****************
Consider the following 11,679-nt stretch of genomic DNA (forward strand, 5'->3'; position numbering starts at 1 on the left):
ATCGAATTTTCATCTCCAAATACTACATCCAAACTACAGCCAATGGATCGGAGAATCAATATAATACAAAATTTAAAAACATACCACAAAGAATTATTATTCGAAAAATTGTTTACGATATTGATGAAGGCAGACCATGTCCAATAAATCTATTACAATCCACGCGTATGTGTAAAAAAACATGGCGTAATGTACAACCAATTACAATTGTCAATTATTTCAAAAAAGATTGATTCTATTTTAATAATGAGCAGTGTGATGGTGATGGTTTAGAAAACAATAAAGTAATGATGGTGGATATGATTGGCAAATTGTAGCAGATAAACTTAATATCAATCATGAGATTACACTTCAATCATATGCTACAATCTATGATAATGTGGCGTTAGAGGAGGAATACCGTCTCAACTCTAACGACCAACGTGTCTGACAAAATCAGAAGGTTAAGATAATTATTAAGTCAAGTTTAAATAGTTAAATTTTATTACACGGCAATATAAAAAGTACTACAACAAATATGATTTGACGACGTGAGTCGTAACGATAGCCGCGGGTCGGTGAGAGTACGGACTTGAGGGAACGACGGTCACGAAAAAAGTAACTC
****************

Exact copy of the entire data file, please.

Consider the following 11,679-nt stretch of genomic DNA (forward strand, 5'->3'; position numbering starts at 1 on the left):
ATCGAATTTTCATCTCCAAATACTACATCCAAACTACAGCCAATGGATCGGAGAATCAATATAATACAAAATTTAAAAACATACCACAAAGAATTATTATTCGAAAAATTGTTTACGATATTGATGAAGGCAGACCATGTCCAATAAATCTATTACAATCCACGCGTATGTGTAAAAAAACATGGCGTAATGTACAACCAATTACAATTGTCAATTATTTCAAAAAAGATTGATTCTATTTTAATAATGAGCAGTGTGATGGTGATGGTTTAGAAAACAATAAAGTAATGATGGTGGATATGATTGGCAAATTGTAGCAGATAAACTTAATATCAATCATGAGATTACACTTCAATCATATGCTACAATCTATGATAATGTGGCGTTAGAGGAGGAATACCGTCTCAACTCTAACGACCAACGTGTCTGACAAAATCAGAAGGTTAAGATAATTATTAAGTCAAGTTTAAATAGTTAAATTTTATTACACGGCAATATAAAAAGTACTACAACAAATATGATTTGACGACGTGAGTCGTAACGATAGCCGCGGGTCGGTGAGAGTACGGACTTGAGGGAACGACGGTCACGAAAAAAGTAACTC